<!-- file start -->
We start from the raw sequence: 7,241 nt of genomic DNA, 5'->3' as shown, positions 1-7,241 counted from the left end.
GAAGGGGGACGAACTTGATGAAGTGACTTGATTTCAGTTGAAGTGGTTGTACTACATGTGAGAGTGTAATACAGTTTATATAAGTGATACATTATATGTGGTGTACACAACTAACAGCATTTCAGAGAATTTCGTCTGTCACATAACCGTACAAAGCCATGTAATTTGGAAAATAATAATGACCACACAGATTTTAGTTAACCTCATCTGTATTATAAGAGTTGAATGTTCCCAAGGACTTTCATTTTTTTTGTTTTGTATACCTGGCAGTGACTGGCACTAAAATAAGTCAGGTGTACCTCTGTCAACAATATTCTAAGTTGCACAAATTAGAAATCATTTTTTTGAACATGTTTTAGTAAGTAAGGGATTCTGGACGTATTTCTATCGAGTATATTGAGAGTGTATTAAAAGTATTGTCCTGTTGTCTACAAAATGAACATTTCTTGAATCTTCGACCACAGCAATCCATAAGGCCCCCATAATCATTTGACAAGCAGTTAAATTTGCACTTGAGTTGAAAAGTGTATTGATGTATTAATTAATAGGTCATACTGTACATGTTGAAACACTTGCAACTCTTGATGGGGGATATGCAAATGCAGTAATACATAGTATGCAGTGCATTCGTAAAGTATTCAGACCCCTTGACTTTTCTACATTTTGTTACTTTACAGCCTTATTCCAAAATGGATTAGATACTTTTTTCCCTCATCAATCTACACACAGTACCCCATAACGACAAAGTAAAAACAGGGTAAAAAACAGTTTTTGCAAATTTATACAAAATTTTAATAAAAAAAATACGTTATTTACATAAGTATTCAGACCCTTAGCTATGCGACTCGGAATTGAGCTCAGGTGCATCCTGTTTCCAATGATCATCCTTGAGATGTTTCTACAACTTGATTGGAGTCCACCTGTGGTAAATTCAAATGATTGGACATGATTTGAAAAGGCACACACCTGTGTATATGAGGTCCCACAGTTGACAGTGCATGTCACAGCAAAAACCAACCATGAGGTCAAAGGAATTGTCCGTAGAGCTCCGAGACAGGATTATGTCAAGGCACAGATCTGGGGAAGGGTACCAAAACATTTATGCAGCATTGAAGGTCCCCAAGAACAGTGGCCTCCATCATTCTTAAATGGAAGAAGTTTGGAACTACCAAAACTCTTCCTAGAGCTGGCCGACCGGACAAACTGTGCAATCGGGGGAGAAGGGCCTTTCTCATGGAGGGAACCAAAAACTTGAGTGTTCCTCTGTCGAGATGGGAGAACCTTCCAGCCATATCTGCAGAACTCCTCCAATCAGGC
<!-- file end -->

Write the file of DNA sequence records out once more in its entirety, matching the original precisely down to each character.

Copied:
We start from the raw sequence: 7,241 nt of genomic DNA, 5'->3' as shown, positions 1-7,241 counted from the left end.
GAAGGGGGACGAACTTGATGAAGTGACTTGATTTCAGTTGAAGTGGTTGTACTACATGTGAGAGTGTAATACAGTTTATATAAGTGATACATTATATGTGGTGTACACAACTAACAGCATTTCAGAGAATTTCGTCTGTCACATAACCGTACAAAGCCATGTAATTTGGAAAATAATAATGACCACACAGATTTTAGTTAACCTCATCTGTATTATAAGAGTTGAATGTTCCCAAGGACTTTCATTTTTTTTGTTTTGTATACCTGGCAGTGACTGGCACTAAAATAAGTCAGGTGTACCTCTGTCAACAATATTCTAAGTTGCACAAATTAGAAATCATTTTTTTGAACATGTTTTAGTAAGTAAGGGATTCTGGACGTATTTCTATCGAGTATATTGAGAGTGTATTAAAAGTATTGTCCTGTTGTCTACAAAATGAACATTTCTTGAATCTTCGACCACAGCAATCCATAAGGCCCCCATAATCATTTGACAAGCAGTTAAATTTGCACTTGAGTTGAAAAGTGTATTGATGTATTAATTAATAGGTCATACTGTACATGTTGAAACACTTGCAACTCTTGATGGGGGATATGCAAATGCAGTAATACATAGTATGCAGTGCATTCGTAAAGTATTCAGACCCCTTGACTTTTCTACATTTTGTTACTTTACAGCCTTATTCCAAAATGGATTAGATACTTTTTTCCCTCATCAATCTACACACAGTACCCCATAACGACAAAGTAAAAACAGGGTAAAAAACAGTTTTTGCAAATTTATACAAAATTTTAATAAAAAAAATACGTTATTTACATAAGTATTCAGACCCTTAGCTATGCGACTCGGAATTGAGCTCAGGTGCATCCTGTTTCCAATGATCATCCTTGAGATGTTTCTACAACTTGATTGGAGTCCACCTGTGGTAAATTCAAATGATTGGACATGATTTGAAAAGGCACACACCTGTGTATATGAGGTCCCACAGTTGACAGTGCATGTCACAGCAAAAACCAACCATGAGGTCAAAGGAATTGTCCGTAGAGCTCCGAGACAGGATTATGTCAAGGCACAGATCTGGGGAAGGGTACCAAAACATTTATGCAGCATTGAAGGTCCCCAAGAACAGTGGCCTCCATCATTCTTAAATGGAAGAAGTTTGGAACTACCAAAACTCTTCCTAGAGCTGGCCGACCGGACAAACTGTGCAATCGGGGGAGAAGGGCCTTTCTCATGGAGGGAACCAAAAACTTGAGTGTTCCTCTGTCGAGATGGGAGAACCTTCCAGCCATATCTGCAGAACTCCTCCAATCAGGC